Emma Sheppard is a writer and an English teacher
When I first started writing this column last summer, I was coming at it with 10 years of experience as an English as a Second Language (ESL) teacher. My entire career, and much of my life had focused on what it meant to move to a new country and try to rebuild a life and language skills from scratch. Since September, I have had a new experience in my career – working at Seneca and George Brown Colleges teaching introductory English courses that every student must take – Canadians, immigrants, and international students.
It is in these last few months that I have learned more about learning and language than I have ever known before. I have seen Canadians make mistakes that I spent years correcting language learners about, telling them that this error was what would hold them back, and struggling over texts that I thought they would breeze through. And I have seen English language learners, fresh from semesters of English classes dominate conversations and correct their classmates.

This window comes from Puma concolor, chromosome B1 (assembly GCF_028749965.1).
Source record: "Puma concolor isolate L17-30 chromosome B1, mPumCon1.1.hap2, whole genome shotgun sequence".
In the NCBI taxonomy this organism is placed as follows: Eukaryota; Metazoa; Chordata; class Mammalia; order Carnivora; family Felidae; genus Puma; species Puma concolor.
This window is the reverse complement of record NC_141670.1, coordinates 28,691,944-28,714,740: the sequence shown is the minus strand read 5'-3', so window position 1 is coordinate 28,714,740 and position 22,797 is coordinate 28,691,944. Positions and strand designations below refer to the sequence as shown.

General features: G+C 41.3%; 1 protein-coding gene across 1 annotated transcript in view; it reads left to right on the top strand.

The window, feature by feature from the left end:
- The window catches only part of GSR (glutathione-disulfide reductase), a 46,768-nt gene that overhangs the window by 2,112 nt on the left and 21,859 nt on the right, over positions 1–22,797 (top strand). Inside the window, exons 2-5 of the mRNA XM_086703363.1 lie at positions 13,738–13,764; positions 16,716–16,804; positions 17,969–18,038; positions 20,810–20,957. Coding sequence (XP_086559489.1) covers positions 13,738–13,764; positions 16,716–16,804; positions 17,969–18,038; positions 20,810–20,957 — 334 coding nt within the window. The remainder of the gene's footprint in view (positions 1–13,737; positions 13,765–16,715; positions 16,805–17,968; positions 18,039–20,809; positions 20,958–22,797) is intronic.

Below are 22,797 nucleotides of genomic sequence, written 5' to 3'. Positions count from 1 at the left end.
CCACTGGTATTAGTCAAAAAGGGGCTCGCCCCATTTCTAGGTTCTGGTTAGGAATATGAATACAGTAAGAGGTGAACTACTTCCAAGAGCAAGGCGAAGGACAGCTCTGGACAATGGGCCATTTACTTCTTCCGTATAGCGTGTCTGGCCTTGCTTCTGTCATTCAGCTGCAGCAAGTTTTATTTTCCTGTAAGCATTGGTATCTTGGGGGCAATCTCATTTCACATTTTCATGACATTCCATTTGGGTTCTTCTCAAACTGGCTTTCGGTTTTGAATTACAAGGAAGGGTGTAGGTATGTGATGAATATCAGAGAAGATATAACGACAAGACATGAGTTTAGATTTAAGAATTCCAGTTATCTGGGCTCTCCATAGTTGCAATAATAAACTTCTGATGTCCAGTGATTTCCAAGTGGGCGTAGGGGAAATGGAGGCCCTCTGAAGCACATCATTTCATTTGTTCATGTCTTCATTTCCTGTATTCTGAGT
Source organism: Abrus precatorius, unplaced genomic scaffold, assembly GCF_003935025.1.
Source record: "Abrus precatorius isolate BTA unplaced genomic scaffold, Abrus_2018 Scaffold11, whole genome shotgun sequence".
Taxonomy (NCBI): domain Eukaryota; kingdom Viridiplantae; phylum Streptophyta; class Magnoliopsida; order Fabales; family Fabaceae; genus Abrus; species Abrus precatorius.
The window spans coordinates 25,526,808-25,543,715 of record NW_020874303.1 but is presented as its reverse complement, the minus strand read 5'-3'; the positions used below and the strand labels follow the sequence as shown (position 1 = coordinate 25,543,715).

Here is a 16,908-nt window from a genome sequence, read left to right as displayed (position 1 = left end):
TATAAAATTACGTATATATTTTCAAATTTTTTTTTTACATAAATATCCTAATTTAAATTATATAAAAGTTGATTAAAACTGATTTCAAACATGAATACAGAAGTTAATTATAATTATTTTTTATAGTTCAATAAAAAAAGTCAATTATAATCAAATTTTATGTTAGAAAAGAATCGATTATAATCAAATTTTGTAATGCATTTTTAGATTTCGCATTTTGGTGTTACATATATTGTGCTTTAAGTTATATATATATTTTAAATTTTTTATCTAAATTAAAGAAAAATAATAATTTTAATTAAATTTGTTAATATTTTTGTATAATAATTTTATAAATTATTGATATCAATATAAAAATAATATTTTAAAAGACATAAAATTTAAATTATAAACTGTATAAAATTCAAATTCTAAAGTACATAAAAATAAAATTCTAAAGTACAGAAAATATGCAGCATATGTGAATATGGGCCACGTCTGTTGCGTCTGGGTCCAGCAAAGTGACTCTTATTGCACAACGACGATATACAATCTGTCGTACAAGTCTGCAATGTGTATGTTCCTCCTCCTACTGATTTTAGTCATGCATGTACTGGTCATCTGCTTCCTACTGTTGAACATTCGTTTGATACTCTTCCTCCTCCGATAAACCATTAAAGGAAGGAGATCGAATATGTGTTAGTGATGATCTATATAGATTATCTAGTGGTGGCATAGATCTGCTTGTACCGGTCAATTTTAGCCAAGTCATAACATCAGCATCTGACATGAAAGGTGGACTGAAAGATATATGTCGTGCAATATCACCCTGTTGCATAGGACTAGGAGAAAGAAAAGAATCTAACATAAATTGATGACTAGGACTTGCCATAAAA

The process, the way that my students have been challenged has forced me to look at each person as an individual even more than I did before, and to help them separate their challenges out from their strengths. It has also taught me something that I thought I already knew – how many versions of English there are, how long that someone can live in their own language and still have new parts of it to discover.
And it has taught me to keep learning, just like I’ve always told my students to do. Throughout this new facet of my career, I have been reminded of many of the things that are most important to me in teaching and learning – that every individual comes with their own story, that language is complex and can always be better understood, and that we are always learning, no matter where we come from or what new challenges we face.